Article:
In the past year, we have all been through so much.
Most of us have literally had to put all of our energy into keeping things going. Or “between the ditches” as one of my mates says.
And for most of us, our priorities changed.
We’ve all coped, (and not coped), differently.
And maybe the friend who “cut you out” or “didn’t bother about you”, just couldn’t. Maybe they just had a million other things happening and you weren’t a priority.
It may seem harsh, but the reality is that no one owes us anything.
No one is required to message or call or include us in anything.
Everyone has been fighting their own battles for the past year and yes, there may be relationships that will need effort to be rekindled and rejuvenated, that will eventually be OK again.
But maybe there are relationships that were intended to fizzle out.
So maybe, let them go?
Friendship is a two way thing. If there isn’t effort from both sides, it won’t work.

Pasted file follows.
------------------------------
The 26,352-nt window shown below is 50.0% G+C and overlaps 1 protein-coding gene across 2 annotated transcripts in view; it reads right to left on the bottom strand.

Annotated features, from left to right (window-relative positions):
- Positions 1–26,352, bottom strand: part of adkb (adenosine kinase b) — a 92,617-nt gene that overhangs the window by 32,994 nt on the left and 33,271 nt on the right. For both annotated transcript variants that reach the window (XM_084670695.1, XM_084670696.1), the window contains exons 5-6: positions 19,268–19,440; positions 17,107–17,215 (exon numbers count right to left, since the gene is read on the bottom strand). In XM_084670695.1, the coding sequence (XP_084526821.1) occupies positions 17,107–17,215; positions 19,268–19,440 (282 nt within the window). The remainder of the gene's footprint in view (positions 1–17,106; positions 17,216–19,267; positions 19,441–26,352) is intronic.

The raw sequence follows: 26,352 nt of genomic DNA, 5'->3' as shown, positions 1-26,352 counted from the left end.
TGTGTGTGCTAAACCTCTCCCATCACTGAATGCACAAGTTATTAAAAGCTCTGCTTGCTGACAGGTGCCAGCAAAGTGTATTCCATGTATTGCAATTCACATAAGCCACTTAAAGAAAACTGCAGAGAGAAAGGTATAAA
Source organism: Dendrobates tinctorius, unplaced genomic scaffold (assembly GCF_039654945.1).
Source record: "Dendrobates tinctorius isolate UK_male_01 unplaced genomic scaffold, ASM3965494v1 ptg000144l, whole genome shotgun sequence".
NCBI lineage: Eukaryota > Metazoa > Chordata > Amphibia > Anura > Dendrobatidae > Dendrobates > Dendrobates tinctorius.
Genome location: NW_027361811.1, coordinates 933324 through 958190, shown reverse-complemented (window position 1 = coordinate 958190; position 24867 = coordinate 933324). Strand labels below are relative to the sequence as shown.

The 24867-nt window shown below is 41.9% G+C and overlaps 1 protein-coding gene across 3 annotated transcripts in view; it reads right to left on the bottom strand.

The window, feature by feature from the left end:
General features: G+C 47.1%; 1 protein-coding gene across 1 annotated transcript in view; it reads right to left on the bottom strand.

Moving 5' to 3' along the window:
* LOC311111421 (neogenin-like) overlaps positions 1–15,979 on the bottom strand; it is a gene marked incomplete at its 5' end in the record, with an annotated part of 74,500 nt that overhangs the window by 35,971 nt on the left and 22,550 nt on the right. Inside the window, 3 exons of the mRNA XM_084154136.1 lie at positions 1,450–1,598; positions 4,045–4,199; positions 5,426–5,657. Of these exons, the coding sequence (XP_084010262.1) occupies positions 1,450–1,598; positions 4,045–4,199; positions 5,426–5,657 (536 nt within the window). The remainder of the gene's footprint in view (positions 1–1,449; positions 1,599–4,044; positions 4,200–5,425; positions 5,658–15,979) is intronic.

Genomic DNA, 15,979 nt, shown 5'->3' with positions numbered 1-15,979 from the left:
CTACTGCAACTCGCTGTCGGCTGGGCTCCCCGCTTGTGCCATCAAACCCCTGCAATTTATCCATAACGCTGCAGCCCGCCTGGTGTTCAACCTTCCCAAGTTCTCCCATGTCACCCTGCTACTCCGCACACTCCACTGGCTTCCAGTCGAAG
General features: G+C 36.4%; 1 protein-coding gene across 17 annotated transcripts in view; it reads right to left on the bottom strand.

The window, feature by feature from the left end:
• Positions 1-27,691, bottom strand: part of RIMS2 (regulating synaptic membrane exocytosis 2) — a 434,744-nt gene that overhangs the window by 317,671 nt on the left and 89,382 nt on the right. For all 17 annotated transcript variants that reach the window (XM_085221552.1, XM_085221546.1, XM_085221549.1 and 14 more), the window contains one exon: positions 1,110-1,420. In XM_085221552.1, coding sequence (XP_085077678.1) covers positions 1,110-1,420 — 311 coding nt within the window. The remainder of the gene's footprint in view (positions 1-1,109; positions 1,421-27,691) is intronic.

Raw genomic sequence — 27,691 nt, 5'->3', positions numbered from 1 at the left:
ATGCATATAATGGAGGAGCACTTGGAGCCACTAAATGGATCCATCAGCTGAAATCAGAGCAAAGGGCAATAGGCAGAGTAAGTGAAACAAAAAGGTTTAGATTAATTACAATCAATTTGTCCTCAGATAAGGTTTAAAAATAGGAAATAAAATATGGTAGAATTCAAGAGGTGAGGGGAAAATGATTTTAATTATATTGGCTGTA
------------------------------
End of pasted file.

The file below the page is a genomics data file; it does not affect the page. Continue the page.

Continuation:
Everyone comes into our lives for a reason, and if they leave, they might have left memories. They might have left scars or hurt. But even those people teach us something, either about people, or about ourselves.
I care deeply about people I let into my life.
I try hard to make people feel valued and cared about.
But if I think for one second that I am upsetting or having a negative impact on someone’s life, I feel sad.
I don’t get annoyed if someone removes me from their circle or from social media. If what I say or post makes someone feel badly, then I’m pretty damn proud of them for hitting block. Or whatever button they press.